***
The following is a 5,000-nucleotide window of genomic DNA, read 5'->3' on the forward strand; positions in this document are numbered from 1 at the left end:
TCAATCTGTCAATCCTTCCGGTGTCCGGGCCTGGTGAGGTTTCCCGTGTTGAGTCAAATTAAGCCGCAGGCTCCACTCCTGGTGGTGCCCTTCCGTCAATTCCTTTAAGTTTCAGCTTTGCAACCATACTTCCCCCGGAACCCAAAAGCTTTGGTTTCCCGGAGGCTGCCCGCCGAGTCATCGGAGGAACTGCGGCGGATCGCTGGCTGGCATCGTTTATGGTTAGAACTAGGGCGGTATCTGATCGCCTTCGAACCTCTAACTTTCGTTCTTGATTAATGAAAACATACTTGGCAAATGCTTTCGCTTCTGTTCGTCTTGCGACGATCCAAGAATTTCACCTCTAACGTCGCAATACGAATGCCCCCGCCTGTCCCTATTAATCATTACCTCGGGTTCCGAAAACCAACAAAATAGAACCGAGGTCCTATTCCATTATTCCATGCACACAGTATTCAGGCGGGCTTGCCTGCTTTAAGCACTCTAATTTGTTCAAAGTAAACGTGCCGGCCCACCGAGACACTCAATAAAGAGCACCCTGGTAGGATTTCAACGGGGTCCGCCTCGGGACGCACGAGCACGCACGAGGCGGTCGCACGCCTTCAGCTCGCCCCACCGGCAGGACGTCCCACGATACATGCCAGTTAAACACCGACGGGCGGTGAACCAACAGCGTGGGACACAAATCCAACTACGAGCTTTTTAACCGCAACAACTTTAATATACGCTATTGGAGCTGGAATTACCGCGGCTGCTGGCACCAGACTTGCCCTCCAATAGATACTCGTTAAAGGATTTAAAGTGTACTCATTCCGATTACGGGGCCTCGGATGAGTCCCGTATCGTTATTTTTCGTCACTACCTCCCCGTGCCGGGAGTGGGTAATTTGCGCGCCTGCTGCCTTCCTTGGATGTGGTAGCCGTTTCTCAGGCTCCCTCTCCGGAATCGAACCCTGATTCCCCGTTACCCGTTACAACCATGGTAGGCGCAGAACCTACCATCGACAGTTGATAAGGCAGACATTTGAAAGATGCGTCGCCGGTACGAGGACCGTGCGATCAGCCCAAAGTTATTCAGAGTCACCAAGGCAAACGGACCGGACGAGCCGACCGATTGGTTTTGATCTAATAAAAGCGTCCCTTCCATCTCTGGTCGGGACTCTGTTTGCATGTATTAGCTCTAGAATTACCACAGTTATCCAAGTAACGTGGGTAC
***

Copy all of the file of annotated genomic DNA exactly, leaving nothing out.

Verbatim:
The following is a 5,000-nucleotide window of genomic DNA, read 5'->3' on the forward strand; positions in this document are numbered from 1 at the left end:
TCAATCTGTCAATCCTTCCGGTGTCCGGGCCTGGTGAGGTTTCCCGTGTTGAGTCAAATTAAGCCGCAGGCTCCACTCCTGGTGGTGCCCTTCCGTCAATTCCTTTAAGTTTCAGCTTTGCAACCATACTTCCCCCGGAACCCAAAAGCTTTGGTTTCCCGGAGGCTGCCCGCCGAGTCATCGGAGGAACTGCGGCGGATCGCTGGCTGGCATCGTTTATGGTTAGAACTAGGGCGGTATCTGATCGCCTTCGAACCTCTAACTTTCGTTCTTGATTAATGAAAACATACTTGGCAAATGCTTTCGCTTCTGTTCGTCTTGCGACGATCCAAGAATTTCACCTCTAACGTCGCAATACGAATGCCCCCGCCTGTCCCTATTAATCATTACCTCGGGTTCCGAAAACCAACAAAATAGAACCGAGGTCCTATTCCATTATTCCATGCACACAGTATTCAGGCGGGCTTGCCTGCTTTAAGCACTCTAATTTGTTCAAAGTAAACGTGCCGGCCCACCGAGACACTCAATAAAGAGCACCCTGGTAGGATTTCAACGGGGTCCGCCTCGGGACGCACGAGCACGCACGAGGCGGTCGCACGCCTTCAGCTCGCCCCACCGGCAGGACGTCCCACGATACATGCCAGTTAAACACCGACGGGCGGTGAACCAACAGCGTGGGACACAAATCCAACTACGAGCTTTTTAACCGCAACAACTTTAATATACGCTATTGGAGCTGGAATTACCGCGGCTGCTGGCACCAGACTTGCCCTCCAATAGATACTCGTTAAAGGATTTAAAGTGTACTCATTCCGATTACGGGGCCTCGGATGAGTCCCGTATCGTTATTTTTCGTCACTACCTCCCCGTGCCGGGAGTGGGTAATTTGCGCGCCTGCTGCCTTCCTTGGATGTGGTAGCCGTTTCTCAGGCTCCCTCTCCGGAATCGAACCCTGATTCCCCGTTACCCGTTACAACCATGGTAGGCGCAGAACCTACCATCGACAGTTGATAAGGCAGACATTTGAAAGATGCGTCGCCGGTACGAGGACCGTGCGATCAGCCCAAAGTTATTCAGAGTCACCAAGGCAAACGGACCGGACGAGCCGACCGATTGGTTTTGATCTAATAAAAGCGTCCCTTCCATCTCTGGTCGGGACTCTGTTTGCATGTATTAGCTCTAGAATTACCACAGTTATCCAAGTAACGTGGGTAC